2009 年 7 巻 2 号 p. 129-135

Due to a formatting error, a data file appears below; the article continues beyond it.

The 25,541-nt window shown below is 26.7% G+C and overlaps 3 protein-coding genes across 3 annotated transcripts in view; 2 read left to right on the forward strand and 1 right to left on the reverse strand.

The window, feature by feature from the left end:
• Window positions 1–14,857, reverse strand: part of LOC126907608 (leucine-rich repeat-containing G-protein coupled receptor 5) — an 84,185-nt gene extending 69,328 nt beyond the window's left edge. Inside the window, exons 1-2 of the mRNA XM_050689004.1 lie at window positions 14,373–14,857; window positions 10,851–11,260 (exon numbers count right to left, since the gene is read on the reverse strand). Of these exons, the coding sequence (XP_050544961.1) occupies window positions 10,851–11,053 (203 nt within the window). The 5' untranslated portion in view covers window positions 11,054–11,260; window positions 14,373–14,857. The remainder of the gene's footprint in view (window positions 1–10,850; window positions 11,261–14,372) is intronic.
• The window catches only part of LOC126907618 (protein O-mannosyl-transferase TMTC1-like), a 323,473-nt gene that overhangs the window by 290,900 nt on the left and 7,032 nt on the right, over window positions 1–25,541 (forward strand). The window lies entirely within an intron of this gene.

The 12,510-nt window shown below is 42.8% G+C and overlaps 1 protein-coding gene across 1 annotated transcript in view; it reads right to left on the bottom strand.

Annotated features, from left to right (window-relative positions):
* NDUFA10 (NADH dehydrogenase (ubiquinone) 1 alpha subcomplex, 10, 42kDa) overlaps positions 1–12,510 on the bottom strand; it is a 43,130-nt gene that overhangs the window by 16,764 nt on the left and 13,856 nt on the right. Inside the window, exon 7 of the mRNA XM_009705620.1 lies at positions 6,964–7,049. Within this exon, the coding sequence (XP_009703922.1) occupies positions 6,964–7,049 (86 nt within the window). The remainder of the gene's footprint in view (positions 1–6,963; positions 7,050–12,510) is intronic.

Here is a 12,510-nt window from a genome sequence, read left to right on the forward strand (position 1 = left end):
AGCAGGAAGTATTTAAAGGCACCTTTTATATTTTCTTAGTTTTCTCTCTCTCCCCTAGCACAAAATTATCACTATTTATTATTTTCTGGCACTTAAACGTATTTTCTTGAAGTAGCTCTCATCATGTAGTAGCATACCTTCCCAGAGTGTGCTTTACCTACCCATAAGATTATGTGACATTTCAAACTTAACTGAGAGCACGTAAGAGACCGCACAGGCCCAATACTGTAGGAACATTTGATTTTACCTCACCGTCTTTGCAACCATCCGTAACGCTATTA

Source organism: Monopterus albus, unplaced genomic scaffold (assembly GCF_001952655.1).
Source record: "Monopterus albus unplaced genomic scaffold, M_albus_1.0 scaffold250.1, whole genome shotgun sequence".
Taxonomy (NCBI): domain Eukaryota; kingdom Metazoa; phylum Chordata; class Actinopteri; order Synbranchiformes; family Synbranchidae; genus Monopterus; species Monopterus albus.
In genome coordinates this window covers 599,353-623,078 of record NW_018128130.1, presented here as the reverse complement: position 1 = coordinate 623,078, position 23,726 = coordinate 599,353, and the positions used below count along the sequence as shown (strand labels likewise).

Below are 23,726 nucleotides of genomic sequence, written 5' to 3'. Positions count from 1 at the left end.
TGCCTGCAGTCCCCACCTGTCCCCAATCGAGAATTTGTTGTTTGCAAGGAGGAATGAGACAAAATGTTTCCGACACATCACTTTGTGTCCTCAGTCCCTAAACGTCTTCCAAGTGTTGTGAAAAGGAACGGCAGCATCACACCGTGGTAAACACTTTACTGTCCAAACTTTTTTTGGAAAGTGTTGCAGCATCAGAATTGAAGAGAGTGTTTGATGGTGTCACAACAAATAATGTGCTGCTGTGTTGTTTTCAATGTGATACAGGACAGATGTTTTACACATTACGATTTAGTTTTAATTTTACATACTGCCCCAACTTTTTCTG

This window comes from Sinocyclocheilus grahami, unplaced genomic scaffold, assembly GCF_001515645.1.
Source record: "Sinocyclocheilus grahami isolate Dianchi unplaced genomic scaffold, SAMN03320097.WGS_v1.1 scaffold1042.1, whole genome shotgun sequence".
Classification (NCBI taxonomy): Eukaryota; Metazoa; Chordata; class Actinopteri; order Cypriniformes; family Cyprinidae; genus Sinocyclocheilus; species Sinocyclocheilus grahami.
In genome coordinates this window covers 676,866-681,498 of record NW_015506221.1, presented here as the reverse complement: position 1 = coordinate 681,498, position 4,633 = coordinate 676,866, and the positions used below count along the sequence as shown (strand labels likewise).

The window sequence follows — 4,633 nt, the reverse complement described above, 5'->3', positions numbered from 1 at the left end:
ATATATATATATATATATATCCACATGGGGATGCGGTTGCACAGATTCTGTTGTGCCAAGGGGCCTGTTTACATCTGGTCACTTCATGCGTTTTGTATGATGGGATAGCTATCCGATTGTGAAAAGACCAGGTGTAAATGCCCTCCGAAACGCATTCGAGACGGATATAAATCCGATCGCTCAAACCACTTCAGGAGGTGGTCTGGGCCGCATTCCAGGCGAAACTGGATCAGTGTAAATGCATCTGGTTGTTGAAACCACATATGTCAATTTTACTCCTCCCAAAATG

Theory of Mind (ToM) which the ability to attribute mental states to others are important processes in social cognition. Brain imaging studies in healthy subjects have described a brain system involving medial prefrontal cortex, superior temporal sulcus and temporal pole in ToM processing. In this functional magnetic resonance imaging (fMRI) study, we used the picture sequencing tasks with both intentional story (ToM story) and physical story in order to allow comparison of brain activations in these two processes. Participants were ten right-handed healthy Japanese volunteers (male = 5, female = 5; mean age was 24.9 years, s.d. = 1.4). Functional images were acquired using a 1.5 T Siemens Magnetom Vision. Our results showed that the ToM story compared to the physical story revealed increased activations in bilateral superior frontal gyrus, medial frontal gyrus, and right middle frontal gyrus. Correct responses in the ToM story were associated with enhanced activations of right middle frontal gyrus, bilateral superior frontal gyrus, right orbital gyrus, and left inferior frontal gyrus. These activations are common to a part of results in previous brain imaging studies on ToM and social cognitive functions using various tasks. The present study suggests that social cognition in a nonverbal task is especially associated with the medial and right middle frontal function. These results have implications for our understanding of disorders characterized by impairments of social cognition which are related to making references about mental states of others, such as schizophrenia and autism.